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Edwin Williams v. Secure Resources Communications


July 12, 2012


The opinion of the court was delivered by: Honorable Paul A. Crotty, United States District Judge:


On June 13, 2011, pro se Plaintiff Edwin Williams ("Williams") filed this action, pursuant to the Fair Labor Standards Act (the "FLSA"), 29 U.S.C. § 201 et seq, against his former employer, Defendant Secure Resources Communications ("Secure Resources"). Williams claims Secure Resources withheld pay and that he was not given a W-2 wage statement. He seeks $24,000.00 in damages for what is at most $32.00 in withheld wages, as well as $2,000,000.00 in punitive damages. Williams worked for four hours at $8 per hour before he was fired for sleeping on his first day on the job.

On June 27, 2011, this Court referred the case to Magistrate Judge Theodore H. Katz for general pretrial matters and dispositive motions. (Dkt. No. 4.) On August 25, 2011, Defendant Secure Resources moved to dismiss Plaintiff's complaint pursuant to Fed.R.Civ.P. 12(b)(6). On September 26, 2011, Magistrate Judge Katz issued a Report and Recommendation ("R&R") recommending that Defendant's motion to dismiss be granted in part and denied in part. Both parties filed timely objections. The Court has reviewed the R&R, as well as the objections. For the reasons that follow, the Court adopts Magistrate Judge Katz's recommendations, insofar as it grants Secure Resources' motion to dismiss Williams' claim concerning his W-2 statement.

With respect to the FLSA claim, the Court intends to convert the 12(b)(6) motion pursuant to Rule 12(d) into one for summary judgment. The parties are to respond as requested by this order, and the Court will proceed to address the merits of Williams' claim.



Williams was employed by Secure Resources from November 14, 2010 to November 15, 2010 as a security guard. He alleges that after approximately four hours of work, he was fired from his position for sleeping on the job. Williams claims that Secure Resources never paid him for the time he worked, and that he was not given a W-2 wage statement.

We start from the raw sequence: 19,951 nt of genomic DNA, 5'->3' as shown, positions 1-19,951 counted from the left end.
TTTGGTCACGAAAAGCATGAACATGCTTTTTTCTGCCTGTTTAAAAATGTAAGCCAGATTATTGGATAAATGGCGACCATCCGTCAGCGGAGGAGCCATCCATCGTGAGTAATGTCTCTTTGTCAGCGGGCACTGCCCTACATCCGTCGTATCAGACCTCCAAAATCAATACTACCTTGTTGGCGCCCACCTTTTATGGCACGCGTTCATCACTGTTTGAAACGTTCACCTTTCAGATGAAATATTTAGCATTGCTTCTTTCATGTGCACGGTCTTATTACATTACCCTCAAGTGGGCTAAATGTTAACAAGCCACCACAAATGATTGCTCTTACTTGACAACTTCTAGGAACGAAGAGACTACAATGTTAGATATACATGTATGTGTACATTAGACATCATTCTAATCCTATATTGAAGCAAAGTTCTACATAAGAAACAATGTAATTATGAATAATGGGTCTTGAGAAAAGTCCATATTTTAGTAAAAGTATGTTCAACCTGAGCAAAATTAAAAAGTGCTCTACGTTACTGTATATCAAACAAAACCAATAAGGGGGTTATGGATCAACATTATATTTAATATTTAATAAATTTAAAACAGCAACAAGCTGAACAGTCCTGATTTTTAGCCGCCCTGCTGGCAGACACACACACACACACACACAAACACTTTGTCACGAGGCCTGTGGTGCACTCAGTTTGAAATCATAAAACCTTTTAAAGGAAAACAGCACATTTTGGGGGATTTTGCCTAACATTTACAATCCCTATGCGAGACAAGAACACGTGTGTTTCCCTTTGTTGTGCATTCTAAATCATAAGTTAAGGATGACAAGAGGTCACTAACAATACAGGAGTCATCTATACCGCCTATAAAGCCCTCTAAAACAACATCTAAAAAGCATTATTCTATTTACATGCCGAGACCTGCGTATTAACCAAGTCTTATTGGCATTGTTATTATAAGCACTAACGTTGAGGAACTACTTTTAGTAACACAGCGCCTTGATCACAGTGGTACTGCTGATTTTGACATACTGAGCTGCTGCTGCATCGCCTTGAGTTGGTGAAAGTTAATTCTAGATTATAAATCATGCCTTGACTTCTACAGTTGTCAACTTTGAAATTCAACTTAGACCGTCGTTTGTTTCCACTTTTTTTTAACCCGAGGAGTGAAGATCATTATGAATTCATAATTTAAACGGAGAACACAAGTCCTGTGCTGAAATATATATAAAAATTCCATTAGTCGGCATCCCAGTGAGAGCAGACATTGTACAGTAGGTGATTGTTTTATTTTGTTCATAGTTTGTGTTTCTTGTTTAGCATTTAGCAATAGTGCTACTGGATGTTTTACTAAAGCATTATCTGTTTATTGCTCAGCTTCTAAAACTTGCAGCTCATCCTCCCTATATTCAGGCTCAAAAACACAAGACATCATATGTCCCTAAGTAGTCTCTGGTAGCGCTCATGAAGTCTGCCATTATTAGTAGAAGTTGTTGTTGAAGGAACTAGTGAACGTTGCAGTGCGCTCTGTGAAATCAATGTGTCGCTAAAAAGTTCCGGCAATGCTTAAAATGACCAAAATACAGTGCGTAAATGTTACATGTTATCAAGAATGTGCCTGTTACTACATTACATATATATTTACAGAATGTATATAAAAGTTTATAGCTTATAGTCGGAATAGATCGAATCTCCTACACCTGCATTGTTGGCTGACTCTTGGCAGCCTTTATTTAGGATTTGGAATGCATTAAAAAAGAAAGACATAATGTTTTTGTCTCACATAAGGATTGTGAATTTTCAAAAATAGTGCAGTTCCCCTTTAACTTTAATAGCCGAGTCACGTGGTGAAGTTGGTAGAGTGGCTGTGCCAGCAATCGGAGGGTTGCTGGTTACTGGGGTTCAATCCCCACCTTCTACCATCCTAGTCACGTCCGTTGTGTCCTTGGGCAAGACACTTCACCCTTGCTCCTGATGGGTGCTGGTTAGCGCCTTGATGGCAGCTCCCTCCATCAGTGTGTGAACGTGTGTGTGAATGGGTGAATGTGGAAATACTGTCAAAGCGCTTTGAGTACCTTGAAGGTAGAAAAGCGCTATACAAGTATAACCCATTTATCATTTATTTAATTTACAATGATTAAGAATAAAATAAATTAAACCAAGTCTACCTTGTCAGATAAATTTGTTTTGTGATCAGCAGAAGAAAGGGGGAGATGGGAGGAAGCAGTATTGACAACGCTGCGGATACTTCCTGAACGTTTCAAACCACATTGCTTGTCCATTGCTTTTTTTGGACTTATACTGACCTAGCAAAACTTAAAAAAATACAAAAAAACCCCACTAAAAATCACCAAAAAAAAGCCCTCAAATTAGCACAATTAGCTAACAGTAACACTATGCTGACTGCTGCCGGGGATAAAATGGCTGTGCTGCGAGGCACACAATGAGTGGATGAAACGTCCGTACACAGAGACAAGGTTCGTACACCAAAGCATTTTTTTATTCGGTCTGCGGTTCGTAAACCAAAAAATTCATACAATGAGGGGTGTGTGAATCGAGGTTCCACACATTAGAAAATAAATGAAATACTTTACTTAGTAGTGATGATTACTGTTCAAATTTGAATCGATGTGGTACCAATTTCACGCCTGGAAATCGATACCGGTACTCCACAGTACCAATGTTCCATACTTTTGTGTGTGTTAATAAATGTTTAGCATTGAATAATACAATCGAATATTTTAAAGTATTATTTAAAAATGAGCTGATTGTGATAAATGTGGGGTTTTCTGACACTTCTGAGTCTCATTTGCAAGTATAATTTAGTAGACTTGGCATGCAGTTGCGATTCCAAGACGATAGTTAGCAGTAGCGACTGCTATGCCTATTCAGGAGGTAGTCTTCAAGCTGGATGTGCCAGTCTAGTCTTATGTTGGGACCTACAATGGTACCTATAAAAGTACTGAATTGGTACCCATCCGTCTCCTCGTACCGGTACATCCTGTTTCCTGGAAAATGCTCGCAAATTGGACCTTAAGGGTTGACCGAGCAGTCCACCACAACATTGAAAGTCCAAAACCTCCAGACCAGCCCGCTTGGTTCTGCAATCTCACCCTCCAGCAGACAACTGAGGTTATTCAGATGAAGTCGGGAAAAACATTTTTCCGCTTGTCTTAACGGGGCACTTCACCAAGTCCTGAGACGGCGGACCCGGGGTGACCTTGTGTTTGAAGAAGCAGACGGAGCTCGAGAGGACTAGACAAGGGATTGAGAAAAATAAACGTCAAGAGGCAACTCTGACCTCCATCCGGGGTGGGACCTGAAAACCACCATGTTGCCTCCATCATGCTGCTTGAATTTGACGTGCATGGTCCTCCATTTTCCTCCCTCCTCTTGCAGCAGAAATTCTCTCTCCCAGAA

On December 10, 2010, Williams filed suit against Secure Resources in New York City Civil Court, Bronx County on his wage and hour claims. His attempt to remove the matter to this Court was rejected by Judge Richard Sullivan. Williams then voluntarily dismissed his Civil Court complaint and filed this FLSA action here in Federal Court. In a letter to the Court dated August 25, 2011, Secure Resources moved to dismiss the Complaint under Fed.R.Civ.P. 12(b)(6) for failure to state a claim. Secure Resources argued that it had paid Williams for the hours he worked and that he had been given a W-2 wage statement.

II.Magistrate Judge Katz's Report and Recommendation

In his R&R, Magistrate Judge Katz recommended that the Court grant in part and deny in part Secure Resources' motion to dismiss. Magistrate Judge Katz found that although Williams stated a claim under the FLSA for unpaid wages, Williams did not have a cause of action for Secure Resources' alleged failure to provide him with a W-2 statement.

In considering a motion to dismiss pursuant to Rule 12(b)(6), a court must "take [ ] factual allegations [in the complaint] to be true and draw [ ] all reasonable inferences in the plaintiff's favor." Harris v. Mills, 572 F.3d 66, 71 (2d Cir. 2009) (citation omitted). Although a complaint need not contain detailed factual allegations, "[t]hreadbare recitals of the elements of a cause of action, supported by mere conclusory statements, do not suffice." Ashcroft v. Iqbal, 556 U.S. 662, 678 (2009) (citing Bell Atl. Corp. v. Twombly, 550 U.S. 544, 555 (2007)). As pro se litigants "are entitled to a liberal construction of their pleadings, [their complaints] should be read to raise the strongest arguments that they suggest." Green v. United States,260 F.3d 78, 83 (2d Cir. 2001) (citation and internal quotation marks omitted).

A. Plaintiff's Wage Claim

The FLSA provides that "[e]very employer shall pay to each of his employees" a statutorily prescribed minimum wage. 29 U.S.C. §§ 206(a), 216(b). To state a claim under the FLSA, a plaintiff must allege, at a minimum, the approximate number of unpaid hours worked. See Nichols v. Mahoney, 608 F. Supp. 2d 526, 547 (S.D.N.Y. 2009).

Magistrate Judge Katz found that Williams alleged that he was not paid any wages for his four hours of work for Secure Resources, and that this allegation was sufficient to plea a claim under the FLSA. Although Secure Resources offered evidence to show that the company paid Williams for his four hours of work, Magistrate Judge Katz found that absent a "cancelled check, or pay receipt signed by Plaintiff . . . the evidence [did] not establish that Plaintiff actually received his wages." (R&R 4.) Given this factual dispute, Magistrate Judge Katz found that dismissal would be inappropriate at this stage.*fn2 (R&R 4-5.)

B. Plaintiff's Claim Arising Out of Defendant's Alleged Failure to Provide Him with a W-2 Statement.